Indians returning to conflict-ridden countries worry government

Indians returning to conflict-ridden countries worry government

The government is worried over return of Indians to the conflict zones of West Asia and North Africa, even as efforts are on to secure release of the two Indians kidnapped in Libya last Wednesday and 39 others abducted in Iraq a year ago.

Though the government evacuated a large number of Indians from Libya, Iraq and Yemen in the past years, some of them have returned, even as instability continues in the conflict-hit countries. “Many Indian nurses we evacuated from Yemen are going back. That is a cause for worry,” External Affairs Minister Sushma Swaraj posted on Twitter. “Situation not normal and we do not have Embassy there (Yemen),” she added.  New Delhi is worried about its limited capability to help citizens in the conflict zones in the event of a crisis as neither the governments of those countries are in full control, nor does India has adequate manpower in its missions to respond to any eventuality. Deteriorating security situation prompted New Delhi to shut its embassy in Sana’a and pull out most of its diplomats from Tripoli.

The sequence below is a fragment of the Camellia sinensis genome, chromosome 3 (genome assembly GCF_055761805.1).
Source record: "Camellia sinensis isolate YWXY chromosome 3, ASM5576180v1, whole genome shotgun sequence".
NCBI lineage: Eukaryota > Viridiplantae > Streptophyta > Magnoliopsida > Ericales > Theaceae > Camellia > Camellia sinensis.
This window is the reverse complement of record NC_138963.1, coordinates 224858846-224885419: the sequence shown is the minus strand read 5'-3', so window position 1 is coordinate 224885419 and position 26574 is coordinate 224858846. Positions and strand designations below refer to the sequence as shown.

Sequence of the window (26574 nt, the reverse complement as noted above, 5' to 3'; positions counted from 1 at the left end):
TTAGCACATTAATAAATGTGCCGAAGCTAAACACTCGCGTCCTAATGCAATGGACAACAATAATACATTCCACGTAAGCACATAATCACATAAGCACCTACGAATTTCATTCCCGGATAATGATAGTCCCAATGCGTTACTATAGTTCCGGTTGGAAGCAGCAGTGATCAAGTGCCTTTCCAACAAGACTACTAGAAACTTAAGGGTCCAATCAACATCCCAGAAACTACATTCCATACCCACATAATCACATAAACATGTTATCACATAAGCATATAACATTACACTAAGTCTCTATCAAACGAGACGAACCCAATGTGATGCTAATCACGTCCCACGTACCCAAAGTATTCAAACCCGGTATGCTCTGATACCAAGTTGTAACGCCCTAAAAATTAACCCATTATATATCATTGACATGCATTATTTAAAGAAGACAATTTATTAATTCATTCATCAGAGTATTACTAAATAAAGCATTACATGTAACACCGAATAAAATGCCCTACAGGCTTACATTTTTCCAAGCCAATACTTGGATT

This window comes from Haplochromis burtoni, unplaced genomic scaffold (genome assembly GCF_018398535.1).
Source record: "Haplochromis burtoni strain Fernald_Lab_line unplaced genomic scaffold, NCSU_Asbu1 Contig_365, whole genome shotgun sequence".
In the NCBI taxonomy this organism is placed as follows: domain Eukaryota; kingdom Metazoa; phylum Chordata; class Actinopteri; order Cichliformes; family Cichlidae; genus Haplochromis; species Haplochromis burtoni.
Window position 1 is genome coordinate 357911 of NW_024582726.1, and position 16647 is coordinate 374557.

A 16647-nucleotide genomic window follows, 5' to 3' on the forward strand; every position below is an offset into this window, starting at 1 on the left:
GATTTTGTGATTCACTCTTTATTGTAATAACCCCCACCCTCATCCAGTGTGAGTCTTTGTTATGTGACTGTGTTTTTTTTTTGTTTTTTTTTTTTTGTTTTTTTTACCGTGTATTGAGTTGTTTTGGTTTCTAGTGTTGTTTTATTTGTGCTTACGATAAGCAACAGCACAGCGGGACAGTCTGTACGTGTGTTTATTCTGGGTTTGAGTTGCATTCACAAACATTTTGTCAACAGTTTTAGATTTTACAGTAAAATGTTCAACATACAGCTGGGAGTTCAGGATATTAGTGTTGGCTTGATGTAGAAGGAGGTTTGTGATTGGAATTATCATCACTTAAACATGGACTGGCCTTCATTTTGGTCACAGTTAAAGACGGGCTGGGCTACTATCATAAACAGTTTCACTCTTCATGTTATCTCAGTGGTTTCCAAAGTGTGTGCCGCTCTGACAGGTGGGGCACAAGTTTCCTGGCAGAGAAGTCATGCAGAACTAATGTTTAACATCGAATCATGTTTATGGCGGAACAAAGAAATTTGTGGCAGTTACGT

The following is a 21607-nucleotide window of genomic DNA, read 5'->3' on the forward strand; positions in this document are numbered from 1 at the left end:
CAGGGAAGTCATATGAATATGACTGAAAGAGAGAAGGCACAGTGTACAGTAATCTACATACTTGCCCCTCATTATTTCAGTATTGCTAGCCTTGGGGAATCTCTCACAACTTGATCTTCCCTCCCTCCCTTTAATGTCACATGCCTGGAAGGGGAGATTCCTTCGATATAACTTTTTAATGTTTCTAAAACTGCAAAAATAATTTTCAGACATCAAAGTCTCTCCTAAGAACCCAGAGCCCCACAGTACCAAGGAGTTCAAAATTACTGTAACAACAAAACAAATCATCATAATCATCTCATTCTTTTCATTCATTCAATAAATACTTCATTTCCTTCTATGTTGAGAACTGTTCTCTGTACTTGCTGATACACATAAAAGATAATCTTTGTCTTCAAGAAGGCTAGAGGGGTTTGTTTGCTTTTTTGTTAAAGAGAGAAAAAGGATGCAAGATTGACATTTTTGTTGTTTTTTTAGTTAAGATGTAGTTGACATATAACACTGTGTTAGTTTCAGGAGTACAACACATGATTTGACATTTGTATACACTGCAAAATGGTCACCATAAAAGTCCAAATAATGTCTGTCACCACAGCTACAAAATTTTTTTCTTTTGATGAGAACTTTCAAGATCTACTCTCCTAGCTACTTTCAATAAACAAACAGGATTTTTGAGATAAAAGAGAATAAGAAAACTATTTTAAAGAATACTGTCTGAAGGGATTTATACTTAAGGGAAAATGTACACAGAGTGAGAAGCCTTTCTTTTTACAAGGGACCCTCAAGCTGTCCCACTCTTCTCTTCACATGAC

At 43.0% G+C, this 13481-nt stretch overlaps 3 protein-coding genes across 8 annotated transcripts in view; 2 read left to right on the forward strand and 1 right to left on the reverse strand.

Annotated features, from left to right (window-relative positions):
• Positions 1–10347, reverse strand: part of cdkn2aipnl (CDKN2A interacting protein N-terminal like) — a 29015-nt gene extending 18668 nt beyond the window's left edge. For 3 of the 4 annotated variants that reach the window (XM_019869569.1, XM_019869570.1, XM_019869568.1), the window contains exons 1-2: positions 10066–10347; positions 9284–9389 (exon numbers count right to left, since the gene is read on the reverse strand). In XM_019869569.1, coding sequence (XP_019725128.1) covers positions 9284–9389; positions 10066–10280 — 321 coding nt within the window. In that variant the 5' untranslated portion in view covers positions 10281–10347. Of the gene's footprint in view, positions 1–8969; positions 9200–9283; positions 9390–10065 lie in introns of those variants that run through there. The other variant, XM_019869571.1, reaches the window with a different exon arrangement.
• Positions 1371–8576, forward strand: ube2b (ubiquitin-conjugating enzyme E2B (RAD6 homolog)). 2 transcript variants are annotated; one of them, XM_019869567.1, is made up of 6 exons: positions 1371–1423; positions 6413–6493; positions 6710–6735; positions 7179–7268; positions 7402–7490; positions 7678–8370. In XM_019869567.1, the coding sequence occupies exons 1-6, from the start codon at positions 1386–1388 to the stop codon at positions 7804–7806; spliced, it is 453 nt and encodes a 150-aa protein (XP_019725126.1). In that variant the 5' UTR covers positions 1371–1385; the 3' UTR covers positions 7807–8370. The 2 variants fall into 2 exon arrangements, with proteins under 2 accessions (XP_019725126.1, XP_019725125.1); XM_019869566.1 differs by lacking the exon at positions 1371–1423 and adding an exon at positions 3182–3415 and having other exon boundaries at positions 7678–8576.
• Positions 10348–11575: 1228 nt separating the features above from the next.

The government deployed warships, merchant vessels and planes to evacuate altogether 4,741 Indians from Yemen in April after the conflict in the Southwest Asian country reached a flashpoint and Saudi Arabia started airstrikes to support forces and militias loyal to President Hadi in their fight against rebel Houthis.  “Operation Rahat”, launched by New Delhi, was lauded around the world as Air India aircraft and warships of Indian Navy also helped evacuate over 950 foreigners from the conflict zones of Yemen. Soon after the evacuation, the Embassy of India in the capital of Yemen was shut down in view of the deteriorating security situation.

According to MEA officials, the Centre subsequently requested the State governments to provide “all necessary assistance to rehabilitate the returnees and ensure their well-being under the existing State or Central government schemes, for which they would be found otherwise eligible on priority basis”. Pursuit of livelihood, however, has prompted some of the evacuees to return to Yemen even as the situation in the West Asian country remained volatile. The MEA has, therefore, issued a fresh travel advisory this week.

“The security situation in Yemen continues to be fragile. The United Nations has raised the humanitarian crisis level of Yemen to the highest rung,” noted the MEA. “Shortages of food items, cooking gas, diesel, petrol etc continue and water and electricity supply are also severely affected. Conflict and bombings still continue and the Government of India has already issued an Advisory for avoiding travel to Yemen for its nationals,” it added.

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